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LUSBY, Md. — Health officials in Calvert County and Maryland say three members of a family have died from respiratory illnesses. A fourth relative was sickened and remains hospitalized.
Officials say an 81-year-old woman became sick at home around Feb. 23. Authorities say her son and two daughters cared for her at home, and five days later developed similar upper respiratory symptoms.
The elderly woman, her 58-year-old son and 56-year-old daughter died. The fourth family member, who was not identified, is still hospitalized.
Testing is being conducted by the state Department of Health and Mental Hygiene Laboratories Administration. Two of the fatal cases had influenza, preliminary testing has shown, and these cases may have been complicated by bacterial co-infections, which is a complication of influenza infection, the state health department said Tuesday.
No other similar clusters have been reported, according to DHMH.
The illnesses in these family members began with an 81-year-old Lusby woman who developed respiratory symptoms at her home beginning on or about February 23, 2012. She was cared for at home by three of her children, a son and two daughters. The caregivers developed similar respiratory symptoms on or about February 28, 2012. The mother died at home on March 1, 2012. Following her death the three children were hospitalized. Subsequently the 58-year-old son and a 56-year-old daughter died
Calvert County Health Department (CCHD) is aware of a cluster of severe respiratory illnesses in five (Lusby area), including four members of a Calvert County family, residing approximately a mile south of the power plant. All five were hospitalized over the last two weeks. Four of the five have died of their illnesses
Originally posted by thorfourwinds
The USGOV/CDC will immediately come out with "isolated case" and nothing to see here.
We'll look into "similar" isolated cases and get back to you.
You may be on to something here... trolls and disinfo agents, let's hear from your side.
Chinese Military Hospital in Lockdown Over Suspected SARS Cases
By Ming Chen
Epoch Times Staff
A Hong Kong newspaper has reported that several hundred soldiers with high fevers and other SARS-like symptoms are allegedly being kept in isolation wards at a military hospital in Boading City in northeastern China’s Hebei Province. Local authorities have denied a SARS outbreak, but Chinese netizens are worried that, just as with the 2003 outbreak of SARS, the authorities are covering up a potential epidemic.
Reporters from Hong Kong’s Apple Daily went to the PLA 252 Hospital in Baoding on Feb. 24, where 300 soldiers are allegedly being isolated, with two said to have died. Three nearby hospitals were said to also have patients who exhibit SARS-like symptoms.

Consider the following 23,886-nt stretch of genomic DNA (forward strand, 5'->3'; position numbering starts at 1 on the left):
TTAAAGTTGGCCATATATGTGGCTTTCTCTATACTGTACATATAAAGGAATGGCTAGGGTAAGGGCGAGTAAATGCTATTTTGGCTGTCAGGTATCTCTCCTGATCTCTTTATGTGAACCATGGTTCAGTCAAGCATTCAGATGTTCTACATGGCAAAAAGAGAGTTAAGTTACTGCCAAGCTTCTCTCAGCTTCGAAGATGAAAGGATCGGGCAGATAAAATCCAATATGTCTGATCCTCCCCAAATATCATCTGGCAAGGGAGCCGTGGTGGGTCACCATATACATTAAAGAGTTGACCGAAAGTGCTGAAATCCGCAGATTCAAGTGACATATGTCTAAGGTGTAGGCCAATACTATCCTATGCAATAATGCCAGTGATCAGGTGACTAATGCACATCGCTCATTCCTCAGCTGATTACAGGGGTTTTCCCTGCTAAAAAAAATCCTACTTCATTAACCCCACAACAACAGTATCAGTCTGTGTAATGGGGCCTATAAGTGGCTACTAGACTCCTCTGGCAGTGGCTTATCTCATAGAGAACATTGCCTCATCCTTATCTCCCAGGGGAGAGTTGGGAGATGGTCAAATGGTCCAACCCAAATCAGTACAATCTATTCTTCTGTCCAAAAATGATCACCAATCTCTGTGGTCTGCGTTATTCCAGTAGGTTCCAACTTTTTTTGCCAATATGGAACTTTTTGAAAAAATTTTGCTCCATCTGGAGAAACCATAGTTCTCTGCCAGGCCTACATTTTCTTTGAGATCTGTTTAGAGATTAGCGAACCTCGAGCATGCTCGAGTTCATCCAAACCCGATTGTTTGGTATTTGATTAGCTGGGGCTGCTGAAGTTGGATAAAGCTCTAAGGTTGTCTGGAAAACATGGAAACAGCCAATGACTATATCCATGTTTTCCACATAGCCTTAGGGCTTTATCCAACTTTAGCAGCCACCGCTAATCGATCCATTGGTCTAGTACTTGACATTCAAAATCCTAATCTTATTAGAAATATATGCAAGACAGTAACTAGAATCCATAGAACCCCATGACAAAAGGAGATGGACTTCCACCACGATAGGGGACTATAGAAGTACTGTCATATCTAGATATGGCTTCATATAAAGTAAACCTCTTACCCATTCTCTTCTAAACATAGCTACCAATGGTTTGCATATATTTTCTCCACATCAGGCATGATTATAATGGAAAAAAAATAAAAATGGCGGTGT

Southern Maryland News Net contacted the Calvert County Health Department by phone for clarification and was told that the Health Department has been inundated with inquiries about the unknown, but serious disease. The spokesperson would only confirm the information in the press release and stated that the situation is under active investigation at this time. Dr. David L. Rogers, MD, MPH was unavailable for comment at the time of the call.
Whenever I read about things like this I cannot help but think that these germs are cooked up in a government lab, because this typically doesn't happen on its own. Conveniently, Ft. Detrick, Maryland, is home to the U.S. Government's biological weapons research and testing facility: en.wikipedia.org...
As if record warm temperatures and an extraordinary lack of snow isn't enough to make this winter seem strange, throw a bizarre flu season into the mix!
A few weeks ago we told you we were experiencing the slowest start to flu season in three decades, according to government officials. Now, as spring allergy and severe weather season begin, we're seeing widespread flu outbreaks from coast to coast! Text
Pneumonia is also a possibility, as is Legionnaires’ disease. “Legionnaires’ could cluster, and that would implicate perhaps something about this home environment,” Schaffner added. “Bacteria like moisture, so there would need to be an investigation of the heating and air conditioning systems.” There could also be other environmental causes, such as a toxin, or even carbon monoxide poisoning. Dr. Gio Baracco, associate professor of infectious diseases at the University of Miami’s Miller School of Medicine, speculated, based on the very limited amount of information available, that the cause is non-infectious and could be something envirnonmental. “The reason is that for most infections, transmission rate is not 100 percent and the fatality rate is not 100 percent,” he said. If the woman’s hospitalized daughter dies, the case fatality rate will be 100 percent, he explained. “The fact that they’re in the same household and they’re not seeing the same thing going on in the community is unusual,” he added. An earlier press release from the health department said the woman’s home is about a mile away from a power plant, but there has been no link between their proximity to the plant and the illness cluster. The health department recommends that people regularly wash their hands and limit contact with anyone who is sick. They also urge anyone experiencing flu-like symptoms to seek medical attention.